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Reducing Unwanted Pregnancies - the least worst solution

By   Follow Me on Twitter     Message Josh Mitteldorf       (Page 1 of 1 pages)     Permalink    (# of views)   9 comments

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There's not much constituency for this issue, and no political candidates are eager to talk about it. But unwanted children are a huge problem for our society. They are not well-cared for. They are at higher risk for addiction, for dropping out of school, for producing another generation of unwanted children. They require more than their share of educational resources and statistically they are less likely to give back to the economy.

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These numbers were coming down during the Clinton and Bush years, stalled in the Obama Administration. The numbers are still shockingly high. 40 births per 1000 per year translates to 1 girl in 5 becoming a mother before she's out of high school. Still children themselves, these girls are rarely mature enough to care for a child. The child will suffer, and so will the teenage girl, whose life must be centered around childcare during the decade when she might be developing her own interests and beginning a career.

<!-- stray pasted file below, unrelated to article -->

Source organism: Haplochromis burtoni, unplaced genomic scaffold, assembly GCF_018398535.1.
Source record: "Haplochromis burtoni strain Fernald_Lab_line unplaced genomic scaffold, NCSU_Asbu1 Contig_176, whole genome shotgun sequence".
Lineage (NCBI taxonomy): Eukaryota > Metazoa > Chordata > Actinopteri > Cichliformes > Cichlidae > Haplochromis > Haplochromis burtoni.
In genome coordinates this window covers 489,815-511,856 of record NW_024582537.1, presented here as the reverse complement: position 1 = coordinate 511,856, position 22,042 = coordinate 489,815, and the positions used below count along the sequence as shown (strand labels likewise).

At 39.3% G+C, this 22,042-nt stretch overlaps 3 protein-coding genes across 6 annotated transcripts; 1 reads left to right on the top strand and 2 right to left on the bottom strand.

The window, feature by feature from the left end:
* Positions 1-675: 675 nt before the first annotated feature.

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I hope readers will comment and suggest their own ideas Here is my modest proposal.

Every teen in America receives a $1,000-a-month stipend beginning at age 15 and continuing until age 25 or until they become a parent, whichever comes first. Determining who is a parent is straightforward for the mother. The system will require mothers be encouraged to identify the father of their child. In disputed cases, we must rely on DNA testing. For $100 and a half ounce of saliva, today's technology will confirm parenthood pretty reliably. Boys must be required to submit a saliva sample in order to be eligible for the $1,000/month. This is an invasion of privacy, I know, and I don't like it, but it seems to me better than the alternatives. In the long run, the cost of the stipends will be paid back many times over in savings from Medicaid, special ed, crime, and prisons.


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Josh Mitteldorf, a senior editor at OpEdNews, blogs on aging at Read how to stay young at
Educated to be an astrophysicist, he has branched out from there to mathematical (more...)

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